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Iran APTs Tag Team Espionage, Wiper Attacks Against Israel & Albania

Scarred Manticore is the smart, sophisticated one. But when Iran needs something destroyed, it hands the keys over to Void Manticore.

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Iranian state-backed threat actors have been working closely to spy on, and then wreak havoc against, major organizations in Albania and Israel.

Iran's Ministry of Intelligence and Security (MOIS)-linked Scarred Manticore (aka Storm-861), Iran's most sophisticated espionage actor, has been spying on high-value organizations across the Middle East and beyond for some time now. The group is so effective at what it does, in fact, that an entirely different MOIS advanced persistent threat (APT) — Void Manticore (aka Storm-842) — is piggybacking off of its initial access to launch destructive campaigns of its own.

To date, Void Manticore claims to have successfully targeted more than 40 Israeli organizations, with a number of high-profile campaigns in Albania as well.

Void Manticore, Scarred Manticore

As described in a blog post from Check Point Research, the arrangement between manticores is simple, and leverages each group's strengths.

First, Scarred Manticore does the spying. Its clever, fileless Liontail malware framework allows it to quietly perform email data exfiltration, often for well over a year's time.

Then, says Sergey Shykevich, threat intelligence group manager at Check Point, "When there is some escalation, like with Mojahedin-e-Khalq (MEK) in Albania or with the war in Israel, there's some decisionmaker in the government that decides, 'Let's go burn our cyber access for espionage and instead do influence and destructive operations.' And then they pass it to the other actor, focused on the same organization."

Where Scarred Manticore is incisive and subtle, Void Manticore is loud and messy.

Part of the operation is about hack-and-leaks, where Void Manticore operates under the faketivist personas Homeland Justice, for campaigns pertaining to Albania, and Karma, for Israel.

The group's other job is sheer demolition. Using largely basic and publicly available tooling — like remote desktop protocol (RDP) for lateral movement, and the reGeorg Web shell — it aims for an organization's files and then starts swinging. Sometimes, this involves manually deleting files and shared drives.

The group also has an arsenal of custom wipers, which can generally be thought of in two categories. Some are designed to corrupt specific files or file types, a more targeted approach.

Other Void Manticore wipers target the partition table — the part of the host system responsible for mapping out where files are located on the disk. By ruining the partition table, the data on the disk remains untouched yet inaccessible.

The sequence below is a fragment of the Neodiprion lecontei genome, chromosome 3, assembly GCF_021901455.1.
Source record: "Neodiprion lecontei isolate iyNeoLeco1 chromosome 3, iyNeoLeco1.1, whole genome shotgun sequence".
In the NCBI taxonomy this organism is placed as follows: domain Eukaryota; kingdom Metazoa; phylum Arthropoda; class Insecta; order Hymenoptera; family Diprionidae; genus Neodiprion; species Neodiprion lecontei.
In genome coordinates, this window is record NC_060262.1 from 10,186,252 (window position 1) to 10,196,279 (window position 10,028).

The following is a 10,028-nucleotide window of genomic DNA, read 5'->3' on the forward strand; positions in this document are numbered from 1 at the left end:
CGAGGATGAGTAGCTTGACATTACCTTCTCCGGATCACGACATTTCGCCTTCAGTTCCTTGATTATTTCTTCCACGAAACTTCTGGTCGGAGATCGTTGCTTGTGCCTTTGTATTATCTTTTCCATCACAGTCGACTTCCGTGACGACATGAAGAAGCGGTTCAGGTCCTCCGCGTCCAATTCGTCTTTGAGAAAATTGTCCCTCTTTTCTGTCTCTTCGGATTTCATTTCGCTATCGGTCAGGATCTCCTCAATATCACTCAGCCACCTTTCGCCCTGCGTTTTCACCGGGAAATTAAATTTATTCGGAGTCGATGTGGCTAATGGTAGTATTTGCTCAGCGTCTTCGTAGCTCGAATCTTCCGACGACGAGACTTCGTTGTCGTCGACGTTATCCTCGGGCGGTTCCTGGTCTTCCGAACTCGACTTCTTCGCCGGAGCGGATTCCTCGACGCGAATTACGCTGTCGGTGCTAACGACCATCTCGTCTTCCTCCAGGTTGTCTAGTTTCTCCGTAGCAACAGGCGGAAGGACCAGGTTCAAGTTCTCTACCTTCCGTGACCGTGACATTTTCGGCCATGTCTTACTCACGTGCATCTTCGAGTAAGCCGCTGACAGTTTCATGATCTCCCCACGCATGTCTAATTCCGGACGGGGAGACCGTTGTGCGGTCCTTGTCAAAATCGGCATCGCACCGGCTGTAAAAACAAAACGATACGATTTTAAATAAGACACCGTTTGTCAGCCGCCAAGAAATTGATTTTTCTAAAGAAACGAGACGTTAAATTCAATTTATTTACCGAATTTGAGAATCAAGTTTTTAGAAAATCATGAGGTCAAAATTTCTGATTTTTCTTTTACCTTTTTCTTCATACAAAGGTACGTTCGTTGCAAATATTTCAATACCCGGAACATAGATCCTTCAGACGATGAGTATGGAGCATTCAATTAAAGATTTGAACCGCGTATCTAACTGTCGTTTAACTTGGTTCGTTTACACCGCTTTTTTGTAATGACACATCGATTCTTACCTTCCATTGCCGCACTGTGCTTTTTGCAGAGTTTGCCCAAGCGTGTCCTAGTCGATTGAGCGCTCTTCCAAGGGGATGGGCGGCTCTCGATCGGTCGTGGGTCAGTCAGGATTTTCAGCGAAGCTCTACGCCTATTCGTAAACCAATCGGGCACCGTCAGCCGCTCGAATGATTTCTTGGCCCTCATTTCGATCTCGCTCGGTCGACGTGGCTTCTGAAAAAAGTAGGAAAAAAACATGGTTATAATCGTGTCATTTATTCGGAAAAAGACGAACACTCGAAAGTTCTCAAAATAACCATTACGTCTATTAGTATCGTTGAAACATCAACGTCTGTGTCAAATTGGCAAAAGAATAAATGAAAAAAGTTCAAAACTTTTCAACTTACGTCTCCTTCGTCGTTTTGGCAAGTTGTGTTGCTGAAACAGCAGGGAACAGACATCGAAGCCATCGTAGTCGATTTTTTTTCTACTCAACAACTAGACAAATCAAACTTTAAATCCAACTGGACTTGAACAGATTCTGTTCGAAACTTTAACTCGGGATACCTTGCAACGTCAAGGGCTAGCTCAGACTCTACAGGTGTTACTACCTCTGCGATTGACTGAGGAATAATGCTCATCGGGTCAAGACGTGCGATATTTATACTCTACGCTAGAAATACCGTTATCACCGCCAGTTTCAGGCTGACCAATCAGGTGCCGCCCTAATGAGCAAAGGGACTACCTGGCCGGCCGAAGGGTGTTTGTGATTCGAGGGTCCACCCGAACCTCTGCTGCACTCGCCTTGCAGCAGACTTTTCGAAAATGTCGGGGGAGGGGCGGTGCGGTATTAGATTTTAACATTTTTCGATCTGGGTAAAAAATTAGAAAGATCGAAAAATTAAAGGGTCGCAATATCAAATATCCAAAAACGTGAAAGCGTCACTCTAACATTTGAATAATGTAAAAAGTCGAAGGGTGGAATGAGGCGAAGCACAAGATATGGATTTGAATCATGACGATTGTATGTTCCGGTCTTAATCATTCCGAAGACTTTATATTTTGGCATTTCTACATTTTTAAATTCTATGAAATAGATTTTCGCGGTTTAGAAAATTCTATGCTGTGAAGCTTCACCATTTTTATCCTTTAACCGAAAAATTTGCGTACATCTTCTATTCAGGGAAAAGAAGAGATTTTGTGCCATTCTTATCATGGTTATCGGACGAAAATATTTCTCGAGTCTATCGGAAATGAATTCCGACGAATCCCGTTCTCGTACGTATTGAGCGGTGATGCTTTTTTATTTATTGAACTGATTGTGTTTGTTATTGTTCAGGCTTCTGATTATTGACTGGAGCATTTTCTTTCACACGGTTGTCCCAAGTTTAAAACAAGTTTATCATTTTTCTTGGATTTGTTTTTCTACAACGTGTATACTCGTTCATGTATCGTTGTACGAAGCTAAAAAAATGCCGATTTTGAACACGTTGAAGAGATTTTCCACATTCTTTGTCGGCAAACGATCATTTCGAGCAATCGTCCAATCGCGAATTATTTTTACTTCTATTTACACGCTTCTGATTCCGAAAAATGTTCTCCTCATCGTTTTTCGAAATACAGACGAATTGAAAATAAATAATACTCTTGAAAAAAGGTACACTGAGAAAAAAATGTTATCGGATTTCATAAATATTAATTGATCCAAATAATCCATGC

Fighting Two Against One

Organizations on the receiving end of Iranian state-level attacks might find it extra challenging to defend against two different threat actors, each with their own tools, infrastructure, tactics, techniques, and procedures (TTPs). "It's a new phenomenon," Shykevich admits, "so I don't think anyone has really thought deeply about this yet."

The easier path may be to focus on the initial threat, despite its greater sophistication, because espionage campaigns typically take far longer than destructive ones. "Once someone encounters the destructive actor, they must operate immediately. We've seen when the destructive actor receives access to the network, it operates almost immediately. So the timeframe, from the handoff between these two actors before the destruction starts, is very small," he says.

There are also simple defenses any organization can prepare to keep out either group. Void Manticore's simplistic TTPs, for one, can generally be blocked with competent endpoint security.

Even Scarred Manticore's stealthy espionage can be cut off early, at the source. In most cases, it begins its attacks by exploiting CVE-2019-0604, a critical but half-decade-old Microsoft Sharepoint vulnerability. "So it's preventable," Shykevich says. "It's not like it's a zero-day, or some other thing where there's zero means to prevent it."

About the Author(s)

Nate Nelson, Contributing Writer

Nate Nelson is a freelance writer based in New York City. Formerly a reporter at Threatpost, he contributes to a number of cybersecurity blogs and podcasts. He writes "Malicious Life" -- an award-winning Top 20 tech podcast on Apple and Spotify -- and hosts every other episode, featuring interviews with leading voices in security. He also co-hosts "The Industrial Security Podcast," the most popular show in its field.

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